Jon Mays column new

When it comes to generational political power, it comes down to this: boomers have it, millennials want it right this very second and Generation X is “We’d like to get more involved but we are raising kids, then there’s my parents who need help and we’re busy with work so ... .”

Then there was Beto. Who really didn’t have a chance but had the whole Gen X vibe down pat. Hanging around coffee shops, talking to everyday working folk, traveling around and writing wistfully about what he experienced. You could almost feel the cold wind and see the fallen leaves swirling under the middle-of-nowhere town’s one traffic signal. He even ended his campaign in the most Gen X way, distracted by something awful (gun violence), feeling angst about it, trying to do something about it, calling attention to it and forgoing a larger goal to focus attention on it. Then calling it quits when no one was with him because, you know, Americans love their shiny objects. Maybe he’ll write a book: “Lost in America.”

President Trump is the prototypical baby boomer. At 73, he was born in the first year of the boom, 1946. The Democratic front-runners are in his age cohort. Bernie Sanders is 78, Joe Biden is 76. Both are officially part of the silent generation though born after the start of World War II. Elizabeth Warren may seem younger than 70, but she was born in 1949, definitely making her an early boomer. Tom Steyer is behind them at 62 but I’m really not sure what to make of him, though I feel OK in predicting he won’t be president.

After that it’s Amy Klobuchar at 59, a late boomer, and Kamala Harris, nearly the youngest you can be and still be a boomer, just celebrated her 55th birthday.

Though Beto, 47, had the most Gen X vibe of the candidates, his departure still leaves some representatives in the age group of people born between 1965 and 1980. At 50, Cory Booker is an early Xer. Julian Castro is 45, and Andrew Yang is 44.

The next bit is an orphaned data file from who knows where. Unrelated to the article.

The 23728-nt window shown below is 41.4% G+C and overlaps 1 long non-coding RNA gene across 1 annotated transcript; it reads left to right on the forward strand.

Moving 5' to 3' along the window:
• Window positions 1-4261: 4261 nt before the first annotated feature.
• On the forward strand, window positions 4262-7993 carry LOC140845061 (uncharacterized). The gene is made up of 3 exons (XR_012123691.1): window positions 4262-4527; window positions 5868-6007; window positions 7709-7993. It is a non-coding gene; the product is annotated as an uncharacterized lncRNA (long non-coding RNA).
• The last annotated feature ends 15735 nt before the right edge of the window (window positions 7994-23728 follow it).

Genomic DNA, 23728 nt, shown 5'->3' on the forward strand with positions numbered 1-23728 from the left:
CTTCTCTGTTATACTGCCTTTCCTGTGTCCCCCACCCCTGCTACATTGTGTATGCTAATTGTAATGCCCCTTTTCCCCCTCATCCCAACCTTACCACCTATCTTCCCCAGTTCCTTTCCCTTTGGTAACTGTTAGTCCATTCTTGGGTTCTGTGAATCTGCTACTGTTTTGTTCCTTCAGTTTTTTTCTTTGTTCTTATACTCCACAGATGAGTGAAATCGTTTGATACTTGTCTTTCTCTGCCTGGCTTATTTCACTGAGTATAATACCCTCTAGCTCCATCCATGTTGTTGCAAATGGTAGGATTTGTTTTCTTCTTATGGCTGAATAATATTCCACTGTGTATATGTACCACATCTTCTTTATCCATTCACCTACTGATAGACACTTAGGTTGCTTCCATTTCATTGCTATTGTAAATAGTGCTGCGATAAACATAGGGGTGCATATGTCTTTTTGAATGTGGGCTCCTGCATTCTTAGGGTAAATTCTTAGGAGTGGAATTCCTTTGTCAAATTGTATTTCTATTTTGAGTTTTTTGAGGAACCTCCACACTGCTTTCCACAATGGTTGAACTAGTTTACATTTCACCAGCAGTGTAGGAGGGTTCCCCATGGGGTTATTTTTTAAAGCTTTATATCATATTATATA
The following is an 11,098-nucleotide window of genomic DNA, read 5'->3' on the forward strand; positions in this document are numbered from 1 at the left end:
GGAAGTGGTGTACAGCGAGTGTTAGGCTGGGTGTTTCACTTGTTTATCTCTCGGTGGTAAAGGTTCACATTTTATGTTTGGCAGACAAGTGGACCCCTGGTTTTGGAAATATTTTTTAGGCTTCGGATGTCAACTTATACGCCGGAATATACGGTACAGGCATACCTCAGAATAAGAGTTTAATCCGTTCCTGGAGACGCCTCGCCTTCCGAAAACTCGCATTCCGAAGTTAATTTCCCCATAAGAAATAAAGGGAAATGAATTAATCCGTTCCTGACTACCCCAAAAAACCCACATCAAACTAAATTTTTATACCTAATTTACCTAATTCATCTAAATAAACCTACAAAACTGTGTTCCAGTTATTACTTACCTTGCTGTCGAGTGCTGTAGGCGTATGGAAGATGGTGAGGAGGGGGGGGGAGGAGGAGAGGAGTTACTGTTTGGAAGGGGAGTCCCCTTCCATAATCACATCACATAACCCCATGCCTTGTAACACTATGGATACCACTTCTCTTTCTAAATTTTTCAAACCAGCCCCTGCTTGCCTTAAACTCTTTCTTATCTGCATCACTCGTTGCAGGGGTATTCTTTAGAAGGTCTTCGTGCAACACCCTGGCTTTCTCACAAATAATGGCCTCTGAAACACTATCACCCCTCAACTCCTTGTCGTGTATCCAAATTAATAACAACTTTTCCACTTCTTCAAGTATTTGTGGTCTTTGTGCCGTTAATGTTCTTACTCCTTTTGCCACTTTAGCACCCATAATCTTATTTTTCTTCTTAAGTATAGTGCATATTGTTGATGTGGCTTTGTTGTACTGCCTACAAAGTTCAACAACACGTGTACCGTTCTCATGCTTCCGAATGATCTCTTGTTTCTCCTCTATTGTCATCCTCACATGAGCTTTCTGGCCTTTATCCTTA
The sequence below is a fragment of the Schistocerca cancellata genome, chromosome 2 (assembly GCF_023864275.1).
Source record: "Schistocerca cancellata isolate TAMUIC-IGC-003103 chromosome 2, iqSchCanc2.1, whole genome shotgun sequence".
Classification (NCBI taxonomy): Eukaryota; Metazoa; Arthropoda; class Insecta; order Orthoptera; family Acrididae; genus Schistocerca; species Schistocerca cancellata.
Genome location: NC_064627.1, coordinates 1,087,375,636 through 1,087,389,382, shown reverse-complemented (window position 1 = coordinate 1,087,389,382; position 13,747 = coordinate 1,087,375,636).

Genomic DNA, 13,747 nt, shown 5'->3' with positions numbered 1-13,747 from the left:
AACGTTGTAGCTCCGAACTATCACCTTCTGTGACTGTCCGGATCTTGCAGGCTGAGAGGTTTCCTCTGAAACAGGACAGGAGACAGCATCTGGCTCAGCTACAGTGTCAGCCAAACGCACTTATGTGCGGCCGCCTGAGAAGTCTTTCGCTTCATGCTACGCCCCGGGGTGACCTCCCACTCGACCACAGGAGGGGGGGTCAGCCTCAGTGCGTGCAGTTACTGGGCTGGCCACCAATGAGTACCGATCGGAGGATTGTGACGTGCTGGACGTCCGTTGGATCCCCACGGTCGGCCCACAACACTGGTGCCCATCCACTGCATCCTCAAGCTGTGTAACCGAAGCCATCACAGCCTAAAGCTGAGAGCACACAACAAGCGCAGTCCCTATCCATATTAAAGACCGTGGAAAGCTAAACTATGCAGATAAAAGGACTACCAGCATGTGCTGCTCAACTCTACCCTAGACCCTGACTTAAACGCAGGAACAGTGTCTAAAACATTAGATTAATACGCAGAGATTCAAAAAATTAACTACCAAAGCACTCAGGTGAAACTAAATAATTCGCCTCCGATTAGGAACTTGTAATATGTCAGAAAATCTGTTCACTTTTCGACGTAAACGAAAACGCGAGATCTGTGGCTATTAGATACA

Some say Tulsi Gabbard, at 38, and Pete Buttigieg, 37, are millennials since they were born in 1981 and 1982, respectively, but others might argue they are cuspers, or in the Oregon Trail generation, meaning they are digital natives, but only in the rudimentary sense that the once-popular video game represents. Either way, they are on the younger side and since you have to be 35 to be president, it will take another election for more millennials, born approximately 1981-1996, to jump in. And trust me they will. I’m sure a few are already complaining about the age limitation.

So I kind of felt like this was Generation X’s one chance to make it into the White House. Not that being a member of a particular generation is a reason to support a candidate, but it doesn’t appear Booker, Castro and Yang will be successful despite being thoughtful and interesting.

Boomers and millennials are already fighting, at least if you believe Twitter is an indication of something (I’m not sure it is, but maybe it is). A recent trend is millennials responding to anything a boomer says with “OK boomer LOL.” And so Generation X remains — forgotten, wistful and just trying to keep it all together, but wondering how it could be if we were ever put in charge. One thing is for sure, if we were in charge, the boomers and millennials would think they could definitely do it better. After all, no one even bothered to come up with a name for our generation. Though it is capitalized for some reason.

One prediction. Generation Z, born between 1997-2012, is already, believe it or not, exhibiting some of X’s characteristics — ennui, existential angst, nihilism. Depending on how the population growth goes, I am guessing they too will be sandwiched between generations — in this case the millennials and the generation after, so far dubbed Generation Alpha, with those born after 2013. It will be interesting if, three decades down the road, we see a trend of “OK millennial LOL.”

By then, maybe Beto will have found what he was looking for and, at age 77, will finally make it to the White House — as long as Generation X can get it together by then. At that point, the question might be, do we really want to be in charge?

Jon Mays is the editor in chief of the Daily Journal. He can be reached at Follow Jon on Twitter @jonmays.

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(1) comment


Tremendous article!

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